“We haven’t pulled back thinking we have it all down,” Hall said.
“When we opened in 2021 — when the pandemic was having such an impact on all of us — it was important that every concert presenter, business owner and concertgoer understood that it wasn’t ‘normal’ (operating procedures).
“So, this third season might be considered more of our second ‘regular’ season and we still have a lot of work to do. There may be a lot of people who haven’t heard of The Shell yet or have heard of it, but haven’t been here yet. We’re focused on letting people know this venue exists — here it is! — and here’s what we have coming.
“We have a long way to go before we’re as established as the Hollywood Bowl, Ravinia (in Chicago) or Tanglewood (in Massachusetts), which have been around a long time. We’re still very much in the growth phase.”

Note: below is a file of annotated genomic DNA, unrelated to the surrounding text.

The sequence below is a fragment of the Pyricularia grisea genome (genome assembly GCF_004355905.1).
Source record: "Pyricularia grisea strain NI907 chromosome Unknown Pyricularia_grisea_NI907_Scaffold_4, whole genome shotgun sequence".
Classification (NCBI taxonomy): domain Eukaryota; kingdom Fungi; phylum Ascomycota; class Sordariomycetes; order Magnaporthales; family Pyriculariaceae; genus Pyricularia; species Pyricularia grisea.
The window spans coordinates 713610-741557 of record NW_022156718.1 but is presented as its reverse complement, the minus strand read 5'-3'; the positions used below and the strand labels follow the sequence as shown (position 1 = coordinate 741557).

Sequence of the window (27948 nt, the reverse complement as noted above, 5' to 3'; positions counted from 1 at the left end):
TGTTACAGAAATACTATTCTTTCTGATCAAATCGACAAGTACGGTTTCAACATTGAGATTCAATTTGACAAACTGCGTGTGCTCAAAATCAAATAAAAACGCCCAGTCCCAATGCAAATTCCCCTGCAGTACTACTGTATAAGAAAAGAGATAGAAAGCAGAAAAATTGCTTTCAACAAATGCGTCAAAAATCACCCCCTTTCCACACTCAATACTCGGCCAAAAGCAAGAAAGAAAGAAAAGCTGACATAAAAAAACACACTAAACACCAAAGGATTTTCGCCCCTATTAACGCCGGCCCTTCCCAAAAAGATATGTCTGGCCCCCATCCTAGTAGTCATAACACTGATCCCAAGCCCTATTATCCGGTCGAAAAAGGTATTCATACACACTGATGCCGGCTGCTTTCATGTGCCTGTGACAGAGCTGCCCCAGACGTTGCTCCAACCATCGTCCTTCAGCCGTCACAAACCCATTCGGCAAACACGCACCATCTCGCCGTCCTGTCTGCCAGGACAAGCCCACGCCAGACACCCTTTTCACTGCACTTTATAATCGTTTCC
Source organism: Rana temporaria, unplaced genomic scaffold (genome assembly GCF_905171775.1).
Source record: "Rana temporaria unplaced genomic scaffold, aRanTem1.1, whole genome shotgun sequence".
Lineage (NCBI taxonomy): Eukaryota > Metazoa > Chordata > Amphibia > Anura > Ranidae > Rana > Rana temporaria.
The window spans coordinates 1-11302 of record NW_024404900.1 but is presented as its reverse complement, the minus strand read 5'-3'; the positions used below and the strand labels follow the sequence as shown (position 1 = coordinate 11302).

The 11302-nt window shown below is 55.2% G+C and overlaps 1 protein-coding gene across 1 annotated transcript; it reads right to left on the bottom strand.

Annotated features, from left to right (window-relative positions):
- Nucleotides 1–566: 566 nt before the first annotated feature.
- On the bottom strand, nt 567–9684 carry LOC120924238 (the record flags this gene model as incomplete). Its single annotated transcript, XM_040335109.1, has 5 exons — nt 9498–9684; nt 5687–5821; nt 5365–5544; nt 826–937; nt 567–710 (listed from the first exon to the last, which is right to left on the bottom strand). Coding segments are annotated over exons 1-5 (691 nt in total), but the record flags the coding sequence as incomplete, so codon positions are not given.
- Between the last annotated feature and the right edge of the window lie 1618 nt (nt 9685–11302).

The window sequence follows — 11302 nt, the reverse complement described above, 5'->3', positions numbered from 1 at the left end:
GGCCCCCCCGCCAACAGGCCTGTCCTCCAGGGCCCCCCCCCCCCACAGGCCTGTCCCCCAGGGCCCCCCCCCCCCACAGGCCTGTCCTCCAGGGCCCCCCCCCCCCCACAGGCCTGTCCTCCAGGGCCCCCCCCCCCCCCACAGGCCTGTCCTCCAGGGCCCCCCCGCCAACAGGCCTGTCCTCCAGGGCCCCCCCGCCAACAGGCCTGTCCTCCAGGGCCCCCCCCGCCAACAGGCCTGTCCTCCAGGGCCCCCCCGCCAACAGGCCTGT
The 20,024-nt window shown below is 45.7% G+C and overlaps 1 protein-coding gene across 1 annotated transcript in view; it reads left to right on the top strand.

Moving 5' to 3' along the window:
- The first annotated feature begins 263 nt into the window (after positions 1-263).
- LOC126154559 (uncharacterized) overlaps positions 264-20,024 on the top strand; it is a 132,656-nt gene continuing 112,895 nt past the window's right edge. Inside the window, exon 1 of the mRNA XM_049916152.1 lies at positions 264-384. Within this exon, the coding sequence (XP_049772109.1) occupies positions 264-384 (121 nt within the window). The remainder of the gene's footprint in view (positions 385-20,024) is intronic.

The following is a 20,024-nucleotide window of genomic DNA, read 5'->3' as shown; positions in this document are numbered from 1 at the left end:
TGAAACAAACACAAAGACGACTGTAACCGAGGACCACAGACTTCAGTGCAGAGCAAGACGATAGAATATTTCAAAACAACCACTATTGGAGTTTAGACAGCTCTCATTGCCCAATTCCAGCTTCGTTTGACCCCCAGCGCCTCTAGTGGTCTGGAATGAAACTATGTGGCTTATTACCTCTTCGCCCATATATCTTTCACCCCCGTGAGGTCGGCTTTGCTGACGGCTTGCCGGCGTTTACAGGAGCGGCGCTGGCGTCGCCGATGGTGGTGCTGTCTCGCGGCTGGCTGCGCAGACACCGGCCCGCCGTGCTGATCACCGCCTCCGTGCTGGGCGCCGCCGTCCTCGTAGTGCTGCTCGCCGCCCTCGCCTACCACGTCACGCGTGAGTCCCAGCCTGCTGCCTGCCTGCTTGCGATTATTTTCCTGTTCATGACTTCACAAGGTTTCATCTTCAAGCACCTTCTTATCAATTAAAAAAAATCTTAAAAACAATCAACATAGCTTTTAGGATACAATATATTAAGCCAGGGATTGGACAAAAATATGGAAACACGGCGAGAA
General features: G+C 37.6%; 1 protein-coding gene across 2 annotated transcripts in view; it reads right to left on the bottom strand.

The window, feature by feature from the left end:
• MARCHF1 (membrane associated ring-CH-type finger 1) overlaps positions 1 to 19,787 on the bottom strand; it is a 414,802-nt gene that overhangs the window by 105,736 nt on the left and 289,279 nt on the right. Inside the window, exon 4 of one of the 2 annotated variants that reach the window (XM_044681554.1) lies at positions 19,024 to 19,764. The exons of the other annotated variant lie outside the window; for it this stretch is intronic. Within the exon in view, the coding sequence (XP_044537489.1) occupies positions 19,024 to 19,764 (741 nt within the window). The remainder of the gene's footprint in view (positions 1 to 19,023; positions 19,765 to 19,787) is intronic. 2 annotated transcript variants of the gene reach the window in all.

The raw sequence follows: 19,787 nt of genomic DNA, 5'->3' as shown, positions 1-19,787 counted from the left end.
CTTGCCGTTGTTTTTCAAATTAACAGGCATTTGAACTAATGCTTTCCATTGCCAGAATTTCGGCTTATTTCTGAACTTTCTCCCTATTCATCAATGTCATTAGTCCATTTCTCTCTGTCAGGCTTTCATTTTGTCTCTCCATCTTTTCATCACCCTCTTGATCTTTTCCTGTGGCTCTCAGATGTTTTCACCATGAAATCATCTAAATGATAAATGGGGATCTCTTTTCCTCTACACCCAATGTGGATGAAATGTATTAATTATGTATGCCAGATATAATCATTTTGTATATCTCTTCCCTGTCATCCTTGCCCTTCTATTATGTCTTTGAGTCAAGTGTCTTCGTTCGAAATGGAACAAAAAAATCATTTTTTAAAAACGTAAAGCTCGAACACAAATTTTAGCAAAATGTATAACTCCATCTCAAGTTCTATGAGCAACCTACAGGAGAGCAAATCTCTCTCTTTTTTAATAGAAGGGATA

One visible change for concertgoers this year at The Shell will be a reconfiguration of part of the Bridgeview seating area, where five rows of single theater-style seats have been replaced by 140 tables — each with two seats. In addition, 12 tables have been added in the Marina section. These changes will reduce the venue’s capacity for seated concerts by 200.
“In 2021, we had 3,500 seats for most concerts and in 2022 we had 4,700. This year, we’ll have 4,500,” Hall explained. “We eliminated one Bridgeview section to accommodate more table seating with food and beverage service, which is very popular with our attendees.”
However, the biggest change in store for the symphony is one that won’t be readily visible at The Shell, but will be just over a mile away.
The Shell’s 2021 opening came a year after Copley Symphony Hall at Jacobs Music Center — the symphony’s longtime indoor home — closed to begin an extensive, $125 million renovation. The 112-year-old hall will reopen for the symphony’s 2023/2024 Jacobs Masterworks season, which begins Nov. 4 at the downtown venue, which is about a 20-minute walk from The Shell.